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What Are Alt Tags and Are They Really Still Important?

So many of the websites we come across are missing something that's incredibly simple to use, and it has a huge payoff in terms of SEO and the user experience. Here's everything you need to know about alt tags.

Written By Matthew Martin

SEO

July 6, 2020

If you’re not sure whether or not your website uses alt tags, you could be missing out on a simple thing that has a huge impact on search engine ranking and the user experience. An alt tag could also be called an alt attribute or alt description. At Spade Design, we apply alt tags to help search engine bots, and people understand what’s in a photo.

What Is An Alt Tag for Images?

Alt tags are HTML attributes. Keep reading, we’re not about to start talking code, this is actually something pretty useful and easy to understand.

You see, search engine bots can’t “see” images. When you look at a page, in a fraction of a second your eyes take in images and use them to assign meaning to the text. However, search engines can’t do that.

One huge mistake we see clients make over and over is assuming photos are self-explanatory. For example, once we started working with a personal injury lawyer. The pages on his website had very thin content – there wasn’t much on each page at all. He had the photos you would expect. There were a few images of the scale of justice, one of a gavel, and a few of car accidents.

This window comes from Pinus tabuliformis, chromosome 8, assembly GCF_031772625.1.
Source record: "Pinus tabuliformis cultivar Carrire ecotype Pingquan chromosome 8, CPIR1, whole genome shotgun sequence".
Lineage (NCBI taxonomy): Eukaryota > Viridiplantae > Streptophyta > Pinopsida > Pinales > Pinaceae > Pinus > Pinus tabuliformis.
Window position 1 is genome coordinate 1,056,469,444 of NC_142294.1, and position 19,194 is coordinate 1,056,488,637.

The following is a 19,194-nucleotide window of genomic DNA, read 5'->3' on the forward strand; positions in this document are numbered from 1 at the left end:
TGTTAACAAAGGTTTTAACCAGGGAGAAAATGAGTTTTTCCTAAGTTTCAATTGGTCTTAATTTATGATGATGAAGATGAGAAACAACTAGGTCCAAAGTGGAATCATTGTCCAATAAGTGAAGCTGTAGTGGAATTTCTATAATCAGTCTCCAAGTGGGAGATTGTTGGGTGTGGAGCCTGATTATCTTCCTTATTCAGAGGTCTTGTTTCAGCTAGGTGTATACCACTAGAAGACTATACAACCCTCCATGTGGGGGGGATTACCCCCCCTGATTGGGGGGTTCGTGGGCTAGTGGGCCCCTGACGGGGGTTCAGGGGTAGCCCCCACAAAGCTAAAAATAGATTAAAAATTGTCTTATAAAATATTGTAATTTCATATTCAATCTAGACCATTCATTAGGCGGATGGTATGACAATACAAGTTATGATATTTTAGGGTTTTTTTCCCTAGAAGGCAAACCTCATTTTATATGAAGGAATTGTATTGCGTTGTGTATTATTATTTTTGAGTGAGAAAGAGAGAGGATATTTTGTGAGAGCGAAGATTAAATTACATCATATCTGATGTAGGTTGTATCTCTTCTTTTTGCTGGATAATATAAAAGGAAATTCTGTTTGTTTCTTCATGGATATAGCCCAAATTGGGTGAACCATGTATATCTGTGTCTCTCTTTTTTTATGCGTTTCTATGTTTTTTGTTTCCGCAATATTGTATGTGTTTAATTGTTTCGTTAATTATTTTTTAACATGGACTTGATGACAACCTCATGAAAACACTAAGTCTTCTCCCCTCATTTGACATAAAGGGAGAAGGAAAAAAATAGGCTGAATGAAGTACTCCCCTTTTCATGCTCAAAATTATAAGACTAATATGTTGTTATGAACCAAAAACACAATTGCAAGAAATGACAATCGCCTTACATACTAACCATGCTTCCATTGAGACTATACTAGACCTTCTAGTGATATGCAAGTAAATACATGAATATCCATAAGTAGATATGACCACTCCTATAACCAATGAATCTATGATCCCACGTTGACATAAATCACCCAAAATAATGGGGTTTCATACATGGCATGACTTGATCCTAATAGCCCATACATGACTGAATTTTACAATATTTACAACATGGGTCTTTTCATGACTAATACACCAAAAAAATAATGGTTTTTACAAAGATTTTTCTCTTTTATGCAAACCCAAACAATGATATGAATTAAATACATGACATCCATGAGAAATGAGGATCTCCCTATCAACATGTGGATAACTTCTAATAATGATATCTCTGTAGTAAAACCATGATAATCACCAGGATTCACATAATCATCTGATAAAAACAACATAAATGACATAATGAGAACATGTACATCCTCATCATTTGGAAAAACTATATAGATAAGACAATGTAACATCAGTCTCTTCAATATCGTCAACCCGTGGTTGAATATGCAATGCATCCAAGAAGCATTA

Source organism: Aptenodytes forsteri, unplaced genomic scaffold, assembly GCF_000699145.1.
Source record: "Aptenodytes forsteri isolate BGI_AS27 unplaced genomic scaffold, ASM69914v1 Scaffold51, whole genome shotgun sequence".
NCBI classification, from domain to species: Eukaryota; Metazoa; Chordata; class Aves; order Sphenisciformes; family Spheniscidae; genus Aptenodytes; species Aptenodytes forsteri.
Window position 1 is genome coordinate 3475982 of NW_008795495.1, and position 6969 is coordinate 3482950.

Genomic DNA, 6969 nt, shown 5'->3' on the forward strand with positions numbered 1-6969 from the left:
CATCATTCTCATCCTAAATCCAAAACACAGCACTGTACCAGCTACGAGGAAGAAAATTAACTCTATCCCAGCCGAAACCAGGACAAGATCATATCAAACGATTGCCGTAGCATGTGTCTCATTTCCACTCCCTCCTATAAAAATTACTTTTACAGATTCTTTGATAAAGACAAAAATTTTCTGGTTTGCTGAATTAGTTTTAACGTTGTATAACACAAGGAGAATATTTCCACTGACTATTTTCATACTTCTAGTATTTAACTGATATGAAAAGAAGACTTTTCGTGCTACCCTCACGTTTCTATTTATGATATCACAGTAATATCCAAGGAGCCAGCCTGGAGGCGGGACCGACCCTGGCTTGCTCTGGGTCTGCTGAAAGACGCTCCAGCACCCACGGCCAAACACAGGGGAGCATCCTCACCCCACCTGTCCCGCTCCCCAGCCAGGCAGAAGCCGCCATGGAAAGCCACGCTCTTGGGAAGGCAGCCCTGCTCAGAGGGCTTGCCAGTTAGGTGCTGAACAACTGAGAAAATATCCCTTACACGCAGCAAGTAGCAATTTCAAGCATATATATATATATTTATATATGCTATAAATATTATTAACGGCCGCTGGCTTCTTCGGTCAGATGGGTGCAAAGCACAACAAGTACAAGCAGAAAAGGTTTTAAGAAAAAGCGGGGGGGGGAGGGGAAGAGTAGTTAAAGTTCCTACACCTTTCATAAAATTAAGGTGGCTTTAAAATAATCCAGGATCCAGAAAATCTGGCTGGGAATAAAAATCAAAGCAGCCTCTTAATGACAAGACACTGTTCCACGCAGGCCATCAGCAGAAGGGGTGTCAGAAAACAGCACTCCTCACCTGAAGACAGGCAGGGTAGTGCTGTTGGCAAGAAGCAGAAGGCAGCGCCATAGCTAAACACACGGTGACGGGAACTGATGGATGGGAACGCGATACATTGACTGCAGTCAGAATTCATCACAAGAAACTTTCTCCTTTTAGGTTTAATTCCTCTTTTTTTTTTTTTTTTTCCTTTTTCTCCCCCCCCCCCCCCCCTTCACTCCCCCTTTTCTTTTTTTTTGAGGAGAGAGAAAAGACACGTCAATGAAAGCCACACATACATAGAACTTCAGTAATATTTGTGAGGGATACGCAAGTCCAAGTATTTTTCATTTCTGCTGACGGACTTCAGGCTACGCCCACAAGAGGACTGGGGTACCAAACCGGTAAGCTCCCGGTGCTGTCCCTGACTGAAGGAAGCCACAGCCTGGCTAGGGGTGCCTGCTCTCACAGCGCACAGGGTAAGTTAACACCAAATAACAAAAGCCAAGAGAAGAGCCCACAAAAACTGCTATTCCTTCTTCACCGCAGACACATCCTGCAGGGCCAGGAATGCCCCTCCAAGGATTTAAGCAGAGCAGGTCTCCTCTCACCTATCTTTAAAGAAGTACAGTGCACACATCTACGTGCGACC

The text on the page listed the locations he served and told prospective clients to get in touch for a free consultation. There wasn’t anything that actually said he worked with people to get the most out of their car accident, he just assumed visitors would get that from the photos.

However, when search engines visited his page to crawl, index, and rank it, they couldn’t understand what the images were about. When people who were visually impaired or using a browser that can’t process images, they couldn’t figure it out either. To search engines and people with disabilities those images were basically invisible and offered no clues about his services.

What Alt Tags Aren’t

Image alt tags aren’t the same thing as image titles or image captions. When you save an image, you should absolutely give it a name that describes what it is, but that’s your image title. Captions are the text that always displays underneath a photo. It’s a good idea to be specific and precise with those, too.

With some browsers, alt tags show up when you hover over images. If you’re using Chrome or Firefox you probably won’t see them unless images don’t load.

The Biggest Reason You Should Give Every Image an Alt Tag

Nearly 40 million American citizens have a disability. If you don’t use alt text to describe what’s in your images, many people with disabilities can’t experience your content the same way as other visitors. While many people process websites as self-explanatory from a visual standpoint, others rely heavily or completely on screen readers to convey meaning.

Screen readers convey cues from alt tags.

Someone who is blind can’t see the images on web pages at all, but through screen readers, they can still access everything formatted as text. Users with impaired vision do the same.

As people age, they often magnify text to make it easier to read, but that causes images to become pixelated or not display correctly on the screen. People who are color blind may have trouble making out what’s in photos with low color contrast.